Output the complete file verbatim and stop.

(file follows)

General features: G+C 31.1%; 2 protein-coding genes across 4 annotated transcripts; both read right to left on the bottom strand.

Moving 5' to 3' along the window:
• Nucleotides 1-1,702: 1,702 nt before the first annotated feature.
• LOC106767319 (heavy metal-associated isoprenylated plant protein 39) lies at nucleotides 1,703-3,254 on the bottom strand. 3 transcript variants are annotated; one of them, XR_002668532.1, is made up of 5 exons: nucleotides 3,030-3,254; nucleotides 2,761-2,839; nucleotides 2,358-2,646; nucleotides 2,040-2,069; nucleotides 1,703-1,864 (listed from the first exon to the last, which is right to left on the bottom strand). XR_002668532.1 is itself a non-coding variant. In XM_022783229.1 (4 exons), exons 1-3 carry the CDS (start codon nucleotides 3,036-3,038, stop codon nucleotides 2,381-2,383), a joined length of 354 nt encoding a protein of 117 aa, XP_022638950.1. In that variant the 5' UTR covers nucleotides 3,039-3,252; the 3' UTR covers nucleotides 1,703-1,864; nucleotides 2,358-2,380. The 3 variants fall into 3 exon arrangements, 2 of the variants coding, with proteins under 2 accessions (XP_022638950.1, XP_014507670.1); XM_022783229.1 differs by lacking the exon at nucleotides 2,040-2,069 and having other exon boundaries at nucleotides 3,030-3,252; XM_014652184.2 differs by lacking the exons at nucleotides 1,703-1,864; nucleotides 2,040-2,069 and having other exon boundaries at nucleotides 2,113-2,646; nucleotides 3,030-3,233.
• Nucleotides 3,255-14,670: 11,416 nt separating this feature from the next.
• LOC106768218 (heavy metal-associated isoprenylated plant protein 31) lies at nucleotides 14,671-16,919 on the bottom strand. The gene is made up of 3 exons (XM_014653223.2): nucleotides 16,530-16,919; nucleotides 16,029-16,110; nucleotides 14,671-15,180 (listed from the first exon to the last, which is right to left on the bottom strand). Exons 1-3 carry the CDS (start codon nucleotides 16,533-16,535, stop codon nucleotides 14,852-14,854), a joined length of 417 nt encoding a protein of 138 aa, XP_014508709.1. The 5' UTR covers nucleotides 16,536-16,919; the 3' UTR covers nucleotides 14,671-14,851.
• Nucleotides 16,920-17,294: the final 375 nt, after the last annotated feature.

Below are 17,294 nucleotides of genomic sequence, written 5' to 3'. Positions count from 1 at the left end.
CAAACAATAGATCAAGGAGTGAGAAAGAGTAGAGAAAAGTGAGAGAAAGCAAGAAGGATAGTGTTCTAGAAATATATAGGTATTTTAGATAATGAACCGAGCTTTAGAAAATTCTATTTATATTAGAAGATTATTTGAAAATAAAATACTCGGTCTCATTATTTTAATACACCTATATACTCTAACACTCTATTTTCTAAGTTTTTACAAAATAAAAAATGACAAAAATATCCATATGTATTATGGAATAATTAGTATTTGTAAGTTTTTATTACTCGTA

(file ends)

General features: G+C 31.1%; 2 protein-coding genes across 4 annotated transcripts; both read right to left on the bottom strand.

Moving 5' to 3' along the window:
• Nucleotides 1-1,702: 1,702 nt before the first annotated feature.
• LOC106767319 (heavy metal-associated isoprenylated plant protein 39) lies at nucleotides 1,703-3,254 on the bottom strand. 3 transcript variants are annotated; one of them, XR_002668532.1, is made up of 5 exons: nucleotides 3,030-3,254; nucleotides 2,761-2,839; nucleotides 2,358-2,646; nucleotides 2,040-2,069; nucleotides 1,703-1,864 (listed from the first exon to the last, which is right to left on the bottom strand). XR_002668532.1 is itself a non-coding variant. In XM_022783229.1 (4 exons), exons 1-3 carry the CDS (start codon nucleotides 3,036-3,038, stop codon nucleotides 2,381-2,383), a joined length of 354 nt encoding a protein of 117 aa, XP_022638950.1. In that variant the 5' UTR covers nucleotides 3,039-3,252; the 3' UTR covers nucleotides 1,703-1,864; nucleotides 2,358-2,380. The 3 variants fall into 3 exon arrangements, 2 of the variants coding, with proteins under 2 accessions (XP_022638950.1, XP_014507670.1); XM_022783229.1 differs by lacking the exon at nucleotides 2,040-2,069 and having other exon boundaries at nucleotides 3,030-3,252; XM_014652184.2 differs by lacking the exons at nucleotides 1,703-1,864; nucleotides 2,040-2,069 and having other exon boundaries at nucleotides 2,113-2,646; nucleotides 3,030-3,233.
• Nucleotides 3,255-14,670: 11,416 nt separating this feature from the next.
• LOC106768218 (heavy metal-associated isoprenylated plant protein 31) lies at nucleotides 14,671-16,919 on the bottom strand. The gene is made up of 3 exons (XM_014653223.2): nucleotides 16,530-16,919; nucleotides 16,029-16,110; nucleotides 14,671-15,180 (listed from the first exon to the last, which is right to left on the bottom strand). Exons 1-3 carry the CDS (start codon nucleotides 16,533-16,535, stop codon nucleotides 14,852-14,854), a joined length of 417 nt encoding a protein of 138 aa, XP_014508709.1. The 5' UTR covers nucleotides 16,536-16,919; the 3' UTR covers nucleotides 14,671-14,851.
• Nucleotides 16,920-17,294: the final 375 nt, after the last annotated feature.

Below are 17,294 nucleotides of genomic sequence, written 5' to 3'. Positions count from 1 at the left end.
CAAACAATAGATCAAGGAGTGAGAAAGAGTAGAGAAAAGTGAGAGAAAGCAAGAAGGATAGTGTTCTAGAAATATATAGGTATTTTAGATAATGAACCGAGCTTTAGAAAATTCTATTTATATTAGAAGATTATTTGAAAATAAAATACTCGGTCTCATTATTTTAATACACCTATATACTCTAACACTCTATTTTCTAAGTTTTTACAAAATAAAAAATGACAAAAATATCCATATGTATTATGGAATAATTAGTATTTGTAAGTTTTTATTACTCGTA